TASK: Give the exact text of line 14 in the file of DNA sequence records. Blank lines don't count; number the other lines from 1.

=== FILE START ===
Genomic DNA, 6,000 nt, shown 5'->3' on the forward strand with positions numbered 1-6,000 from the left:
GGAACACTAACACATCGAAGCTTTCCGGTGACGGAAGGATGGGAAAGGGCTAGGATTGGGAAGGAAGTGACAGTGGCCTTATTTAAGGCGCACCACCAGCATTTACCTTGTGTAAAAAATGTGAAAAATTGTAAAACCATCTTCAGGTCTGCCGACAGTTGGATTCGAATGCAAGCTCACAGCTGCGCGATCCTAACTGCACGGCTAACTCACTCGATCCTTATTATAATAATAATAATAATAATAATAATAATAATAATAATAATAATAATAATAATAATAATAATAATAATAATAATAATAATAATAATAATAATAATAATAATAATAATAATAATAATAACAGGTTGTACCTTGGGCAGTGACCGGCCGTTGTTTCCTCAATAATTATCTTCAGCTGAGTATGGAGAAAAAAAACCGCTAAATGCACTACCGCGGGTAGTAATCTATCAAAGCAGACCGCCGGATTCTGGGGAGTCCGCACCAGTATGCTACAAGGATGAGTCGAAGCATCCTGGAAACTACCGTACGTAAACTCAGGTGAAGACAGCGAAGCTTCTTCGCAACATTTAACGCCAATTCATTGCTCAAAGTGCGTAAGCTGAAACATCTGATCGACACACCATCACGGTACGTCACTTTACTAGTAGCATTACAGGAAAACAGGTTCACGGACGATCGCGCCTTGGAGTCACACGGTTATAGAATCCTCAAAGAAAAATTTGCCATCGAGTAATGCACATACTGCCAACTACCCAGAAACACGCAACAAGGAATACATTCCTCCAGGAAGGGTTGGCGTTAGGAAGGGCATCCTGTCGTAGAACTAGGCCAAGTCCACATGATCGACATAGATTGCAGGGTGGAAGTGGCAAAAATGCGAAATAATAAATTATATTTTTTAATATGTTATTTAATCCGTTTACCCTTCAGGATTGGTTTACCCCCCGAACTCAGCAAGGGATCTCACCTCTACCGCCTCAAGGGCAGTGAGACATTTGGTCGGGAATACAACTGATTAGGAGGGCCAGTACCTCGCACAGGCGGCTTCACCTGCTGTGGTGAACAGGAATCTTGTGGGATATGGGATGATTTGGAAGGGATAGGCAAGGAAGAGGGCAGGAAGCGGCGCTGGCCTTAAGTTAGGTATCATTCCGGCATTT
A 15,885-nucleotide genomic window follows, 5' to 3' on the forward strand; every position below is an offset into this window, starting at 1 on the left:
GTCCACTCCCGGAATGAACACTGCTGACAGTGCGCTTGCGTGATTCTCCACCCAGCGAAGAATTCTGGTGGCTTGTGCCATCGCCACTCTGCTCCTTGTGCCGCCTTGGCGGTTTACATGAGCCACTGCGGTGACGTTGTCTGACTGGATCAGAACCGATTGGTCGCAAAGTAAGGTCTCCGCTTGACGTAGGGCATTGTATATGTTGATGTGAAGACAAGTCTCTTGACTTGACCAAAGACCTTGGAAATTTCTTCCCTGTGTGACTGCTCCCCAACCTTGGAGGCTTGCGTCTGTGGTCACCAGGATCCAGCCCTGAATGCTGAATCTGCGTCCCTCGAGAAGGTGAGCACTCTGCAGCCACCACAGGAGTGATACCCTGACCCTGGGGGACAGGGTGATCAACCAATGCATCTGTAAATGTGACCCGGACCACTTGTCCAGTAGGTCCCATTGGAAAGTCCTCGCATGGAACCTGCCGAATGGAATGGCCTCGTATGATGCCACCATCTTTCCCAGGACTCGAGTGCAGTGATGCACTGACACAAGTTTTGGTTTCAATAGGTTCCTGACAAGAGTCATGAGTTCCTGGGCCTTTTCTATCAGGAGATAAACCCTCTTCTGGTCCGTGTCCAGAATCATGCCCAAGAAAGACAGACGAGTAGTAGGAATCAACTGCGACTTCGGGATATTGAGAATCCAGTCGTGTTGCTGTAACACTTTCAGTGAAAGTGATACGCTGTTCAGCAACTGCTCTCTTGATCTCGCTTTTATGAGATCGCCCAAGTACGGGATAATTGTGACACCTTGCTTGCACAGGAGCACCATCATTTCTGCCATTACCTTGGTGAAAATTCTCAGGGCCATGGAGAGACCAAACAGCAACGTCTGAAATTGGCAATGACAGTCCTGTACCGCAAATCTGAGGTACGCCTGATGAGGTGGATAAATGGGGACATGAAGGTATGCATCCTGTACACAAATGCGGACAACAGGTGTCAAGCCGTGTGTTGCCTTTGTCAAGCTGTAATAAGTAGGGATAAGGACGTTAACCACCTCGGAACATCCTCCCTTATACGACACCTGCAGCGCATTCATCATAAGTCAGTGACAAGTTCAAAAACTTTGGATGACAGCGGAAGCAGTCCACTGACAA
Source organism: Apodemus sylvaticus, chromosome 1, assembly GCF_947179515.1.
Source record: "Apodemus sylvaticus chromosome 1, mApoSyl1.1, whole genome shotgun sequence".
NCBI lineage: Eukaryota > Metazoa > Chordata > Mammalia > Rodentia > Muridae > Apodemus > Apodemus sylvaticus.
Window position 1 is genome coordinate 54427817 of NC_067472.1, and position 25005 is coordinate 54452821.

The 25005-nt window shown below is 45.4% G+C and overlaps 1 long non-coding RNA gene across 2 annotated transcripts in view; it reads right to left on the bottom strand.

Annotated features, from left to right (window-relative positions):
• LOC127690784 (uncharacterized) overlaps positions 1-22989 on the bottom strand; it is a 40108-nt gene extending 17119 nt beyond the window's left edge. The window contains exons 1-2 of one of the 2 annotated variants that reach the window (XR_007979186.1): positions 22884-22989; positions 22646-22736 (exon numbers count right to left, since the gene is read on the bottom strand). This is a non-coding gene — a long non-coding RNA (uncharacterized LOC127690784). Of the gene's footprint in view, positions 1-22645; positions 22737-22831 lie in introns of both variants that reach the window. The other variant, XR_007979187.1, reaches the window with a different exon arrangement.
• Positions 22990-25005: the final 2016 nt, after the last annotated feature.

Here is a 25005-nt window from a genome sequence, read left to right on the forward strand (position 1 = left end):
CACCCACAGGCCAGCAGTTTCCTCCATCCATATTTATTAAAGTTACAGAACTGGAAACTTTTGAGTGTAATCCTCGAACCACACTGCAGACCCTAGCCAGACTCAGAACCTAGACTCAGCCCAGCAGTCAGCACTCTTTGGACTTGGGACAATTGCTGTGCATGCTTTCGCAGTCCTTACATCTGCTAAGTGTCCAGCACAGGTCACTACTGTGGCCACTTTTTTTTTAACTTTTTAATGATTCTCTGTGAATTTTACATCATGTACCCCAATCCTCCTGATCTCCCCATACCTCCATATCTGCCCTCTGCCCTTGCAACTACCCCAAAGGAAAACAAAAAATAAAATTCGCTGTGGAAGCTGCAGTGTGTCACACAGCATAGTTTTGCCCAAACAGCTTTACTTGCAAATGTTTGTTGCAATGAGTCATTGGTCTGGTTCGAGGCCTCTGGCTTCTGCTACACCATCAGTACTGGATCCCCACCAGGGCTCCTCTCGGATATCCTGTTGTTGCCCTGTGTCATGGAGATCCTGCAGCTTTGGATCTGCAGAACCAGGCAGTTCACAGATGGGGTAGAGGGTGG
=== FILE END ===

CACCCACAGGCCAGCAGTTTCCTCCATCCATATTTATTAAAGTTACAGAACTGGAAACTTTTGAGTGTAATCCTCGAACCACACTGCAGACCCTAGCCAGACTCAGAACCTAGACTCAGCCCAGCAGTCAGCACTCTTTGGACTTGGGACAATTGCTGTGCATGCTTTCGCAGTCCTTACATCTGCTAAGTGTCCAGCACAGGTCACTACTGTGGCCACTTTTTTTTTAACTTTTTAATGATTCTCTGTGAATTTTACATCATGTACCCCAATCCTCCTGATCTCCCCATACCTCCATATCTGCCCTCTGCCCTTGCAACTACCCCAAAGGAAAACAAAAAATAAAATTCGCTGTGGAAGCTGCAGTGTGTCACACAGCATAGTTTTGCCCAAACAGCTTTACTTGCAAATGTTTGTTGCAATGAGTCATTGGTCTGGTTCGAGGCCTCTGGCTTCTGCTACACCATCAGTACTGGATCCCCACCAGGGCTCCTCTCGGATATCCTGTTGTTGCCCTGTGTCATGGAGATCCTGCAGCTTTGGATCTGCAGAACCAGGCAGTTCACAGATGGGGTAGAGGGTGG